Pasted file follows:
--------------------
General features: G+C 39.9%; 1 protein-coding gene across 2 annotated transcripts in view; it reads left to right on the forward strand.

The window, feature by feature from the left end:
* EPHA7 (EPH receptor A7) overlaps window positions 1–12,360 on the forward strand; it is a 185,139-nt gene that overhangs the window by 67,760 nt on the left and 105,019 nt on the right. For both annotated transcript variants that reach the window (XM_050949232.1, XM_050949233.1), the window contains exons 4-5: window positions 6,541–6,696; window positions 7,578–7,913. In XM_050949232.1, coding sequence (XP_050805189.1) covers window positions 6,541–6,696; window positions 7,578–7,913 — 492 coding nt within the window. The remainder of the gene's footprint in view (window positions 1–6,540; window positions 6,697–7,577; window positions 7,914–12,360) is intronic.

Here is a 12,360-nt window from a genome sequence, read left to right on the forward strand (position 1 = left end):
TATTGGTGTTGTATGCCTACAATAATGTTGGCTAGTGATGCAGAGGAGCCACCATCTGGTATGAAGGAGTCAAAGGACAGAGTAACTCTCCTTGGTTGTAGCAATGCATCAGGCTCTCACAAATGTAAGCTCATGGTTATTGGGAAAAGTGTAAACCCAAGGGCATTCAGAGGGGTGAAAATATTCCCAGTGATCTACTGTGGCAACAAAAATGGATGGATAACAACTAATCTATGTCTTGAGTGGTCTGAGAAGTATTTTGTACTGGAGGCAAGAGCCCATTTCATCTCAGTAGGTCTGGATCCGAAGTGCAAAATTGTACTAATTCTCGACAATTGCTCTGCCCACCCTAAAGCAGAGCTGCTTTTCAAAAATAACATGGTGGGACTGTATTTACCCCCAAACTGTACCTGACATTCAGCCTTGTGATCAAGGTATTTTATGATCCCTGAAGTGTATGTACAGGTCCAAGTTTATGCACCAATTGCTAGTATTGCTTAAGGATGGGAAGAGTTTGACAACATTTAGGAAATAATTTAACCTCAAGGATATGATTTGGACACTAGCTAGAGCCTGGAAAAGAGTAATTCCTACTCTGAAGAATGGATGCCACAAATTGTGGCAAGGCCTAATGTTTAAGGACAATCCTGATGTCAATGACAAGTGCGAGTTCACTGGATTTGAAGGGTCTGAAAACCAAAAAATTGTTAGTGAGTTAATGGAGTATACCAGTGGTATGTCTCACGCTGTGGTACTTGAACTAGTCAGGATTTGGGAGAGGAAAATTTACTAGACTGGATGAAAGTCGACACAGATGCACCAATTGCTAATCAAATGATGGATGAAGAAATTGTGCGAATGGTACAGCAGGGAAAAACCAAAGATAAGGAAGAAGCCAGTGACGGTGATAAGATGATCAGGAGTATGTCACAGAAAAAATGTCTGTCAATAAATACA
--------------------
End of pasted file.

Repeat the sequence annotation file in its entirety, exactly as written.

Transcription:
General features: G+C 39.9%; 1 protein-coding gene across 2 annotated transcripts in view; it reads left to right on the forward strand.

The window, feature by feature from the left end:
* EPHA7 (EPH receptor A7) overlaps window positions 1–12,360 on the forward strand; it is a 185,139-nt gene that overhangs the window by 67,760 nt on the left and 105,019 nt on the right. For both annotated transcript variants that reach the window (XM_050949232.1, XM_050949233.1), the window contains exons 4-5: window positions 6,541–6,696; window positions 7,578–7,913. In XM_050949232.1, coding sequence (XP_050805189.1) covers window positions 6,541–6,696; window positions 7,578–7,913 — 492 coding nt within the window. The remainder of the gene's footprint in view (window positions 1–6,540; window positions 6,697–7,577; window positions 7,914–12,360) is intronic.

Here is a 12,360-nt window from a genome sequence, read left to right on the forward strand (position 1 = left end):
TATTGGTGTTGTATGCCTACAATAATGTTGGCTAGTGATGCAGAGGAGCCACCATCTGGTATGAAGGAGTCAAAGGACAGAGTAACTCTCCTTGGTTGTAGCAATGCATCAGGCTCTCACAAATGTAAGCTCATGGTTATTGGGAAAAGTGTAAACCCAAGGGCATTCAGAGGGGTGAAAATATTCCCAGTGATCTACTGTGGCAACAAAAATGGATGGATAACAACTAATCTATGTCTTGAGTGGTCTGAGAAGTATTTTGTACTGGAGGCAAGAGCCCATTTCATCTCAGTAGGTCTGGATCCGAAGTGCAAAATTGTACTAATTCTCGACAATTGCTCTGCCCACCCTAAAGCAGAGCTGCTTTTCAAAAATAACATGGTGGGACTGTATTTACCCCCAAACTGTACCTGACATTCAGCCTTGTGATCAAGGTATTTTATGATCCCTGAAGTGTATGTACAGGTCCAAGTTTATGCACCAATTGCTAGTATTGCTTAAGGATGGGAAGAGTTTGACAACATTTAGGAAATAATTTAACCTCAAGGATATGATTTGGACACTAGCTAGAGCCTGGAAAAGAGTAATTCCTACTCTGAAGAATGGATGCCACAAATTGTGGCAAGGCCTAATGTTTAAGGACAATCCTGATGTCAATGACAAGTGCGAGTTCACTGGATTTGAAGGGTCTGAAAACCAAAAAATTGTTAGTGAGTTAATGGAGTATACCAGTGGTATGTCTCACGCTGTGGTACTTGAACTAGTCAGGATTTGGGAGAGGAAAATTTACTAGACTGGATGAAAGTCGACACAGATGCACCAATTGCTAATCAAATGATGGATGAAGAAATTGTGCGAATGGTACAGCAGGGAAAAACCAAAGATAAGGAAGAAGCCAGTGACGGTGATAAGATGATCAGGAGTATGTCACAGAAAAAATGTCTGTCAATAAATACA